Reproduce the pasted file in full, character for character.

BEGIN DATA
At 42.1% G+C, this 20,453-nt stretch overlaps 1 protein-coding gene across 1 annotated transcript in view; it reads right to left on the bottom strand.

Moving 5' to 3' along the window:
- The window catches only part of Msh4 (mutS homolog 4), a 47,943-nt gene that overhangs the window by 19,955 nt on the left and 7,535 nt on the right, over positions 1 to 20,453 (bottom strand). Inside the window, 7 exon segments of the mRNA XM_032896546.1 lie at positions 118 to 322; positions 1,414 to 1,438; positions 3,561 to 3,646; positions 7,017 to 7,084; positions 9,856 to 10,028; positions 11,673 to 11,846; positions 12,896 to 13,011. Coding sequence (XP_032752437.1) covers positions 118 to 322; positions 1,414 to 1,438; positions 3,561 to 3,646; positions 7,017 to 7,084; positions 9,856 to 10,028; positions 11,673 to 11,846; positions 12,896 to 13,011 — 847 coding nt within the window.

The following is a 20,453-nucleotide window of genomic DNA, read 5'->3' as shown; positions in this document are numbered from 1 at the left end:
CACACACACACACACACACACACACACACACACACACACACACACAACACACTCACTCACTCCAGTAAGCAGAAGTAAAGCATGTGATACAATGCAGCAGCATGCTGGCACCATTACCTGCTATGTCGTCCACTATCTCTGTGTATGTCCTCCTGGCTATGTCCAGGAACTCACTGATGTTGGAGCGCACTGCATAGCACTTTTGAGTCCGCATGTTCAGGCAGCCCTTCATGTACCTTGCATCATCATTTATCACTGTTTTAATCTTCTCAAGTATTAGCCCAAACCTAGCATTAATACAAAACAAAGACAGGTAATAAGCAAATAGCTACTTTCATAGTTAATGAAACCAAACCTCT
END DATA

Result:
At 42.1% G+C, this 20,453-nt stretch overlaps 1 protein-coding gene across 1 annotated transcript in view; it reads right to left on the bottom strand.

Moving 5' to 3' along the window:
- The window catches only part of Msh4 (mutS homolog 4), a 47,943-nt gene that overhangs the window by 19,955 nt on the left and 7,535 nt on the right, over positions 1 to 20,453 (bottom strand). Inside the window, 7 exon segments of the mRNA XM_032896546.1 lie at positions 118 to 322; positions 1,414 to 1,438; positions 3,561 to 3,646; positions 7,017 to 7,084; positions 9,856 to 10,028; positions 11,673 to 11,846; positions 12,896 to 13,011. Coding sequence (XP_032752437.1) covers positions 118 to 322; positions 1,414 to 1,438; positions 3,561 to 3,646; positions 7,017 to 7,084; positions 9,856 to 10,028; positions 11,673 to 11,846; positions 12,896 to 13,011 — 847 coding nt within the window.

The following is a 20,453-nucleotide window of genomic DNA, read 5'->3' as shown; positions in this document are numbered from 1 at the left end:
CACACACACACACACACACACACACACACACACACACACACACACAACACACTCACTCACTCCAGTAAGCAGAAGTAAAGCATGTGATACAATGCAGCAGCATGCTGGCACCATTACCTGCTATGTCGTCCACTATCTCTGTGTATGTCCTCCTGGCTATGTCCAGGAACTCACTGATGTTGGAGCGCACTGCATAGCACTTTTGAGTCCGCATGTTCAGGCAGCCCTTCATGTACCTTGCATCATCATTTATCACTGTTTTAATCTTCTCAAGTATTAGCCCAAACCTAGCATTAATACAAAACAAAGACAGGTAATAAGCAAATAGCTACTTTCATAGTTAATGAAACCAAACCTCT